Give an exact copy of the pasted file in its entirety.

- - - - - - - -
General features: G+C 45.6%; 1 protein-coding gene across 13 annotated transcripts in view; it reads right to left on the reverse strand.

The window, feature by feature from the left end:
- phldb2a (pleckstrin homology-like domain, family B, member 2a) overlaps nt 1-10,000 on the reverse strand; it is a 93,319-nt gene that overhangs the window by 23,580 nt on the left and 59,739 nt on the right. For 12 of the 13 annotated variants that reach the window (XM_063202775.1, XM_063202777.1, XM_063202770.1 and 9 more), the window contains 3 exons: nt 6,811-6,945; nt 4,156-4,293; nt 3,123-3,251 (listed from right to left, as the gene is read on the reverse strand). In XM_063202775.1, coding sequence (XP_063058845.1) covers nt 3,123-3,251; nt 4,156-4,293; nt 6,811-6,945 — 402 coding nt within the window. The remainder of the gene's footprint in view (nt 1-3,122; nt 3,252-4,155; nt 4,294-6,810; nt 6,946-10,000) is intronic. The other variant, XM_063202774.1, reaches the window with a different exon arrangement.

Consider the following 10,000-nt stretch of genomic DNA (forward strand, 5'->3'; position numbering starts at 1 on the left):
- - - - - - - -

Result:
General features: G+C 45.6%; 1 protein-coding gene across 13 annotated transcripts in view; it reads right to left on the reverse strand.

The window, feature by feature from the left end:
- phldb2a (pleckstrin homology-like domain, family B, member 2a) overlaps nt 1-10,000 on the reverse strand; it is a 93,319-nt gene that overhangs the window by 23,580 nt on the left and 59,739 nt on the right. For 12 of the 13 annotated variants that reach the window (XM_063202775.1, XM_063202777.1, XM_063202770.1 and 9 more), the window contains 3 exons: nt 6,811-6,945; nt 4,156-4,293; nt 3,123-3,251 (listed from right to left, as the gene is read on the reverse strand). In XM_063202775.1, coding sequence (XP_063058845.1) covers nt 3,123-3,251; nt 4,156-4,293; nt 6,811-6,945 — 402 coding nt within the window. The remainder of the gene's footprint in view (nt 1-3,122; nt 3,252-4,155; nt 4,294-6,810; nt 6,946-10,000) is intronic. The other variant, XM_063202774.1, reaches the window with a different exon arrangement.

Consider the following 10,000-nt stretch of genomic DNA (forward strand, 5'->3'; position numbering starts at 1 on the left):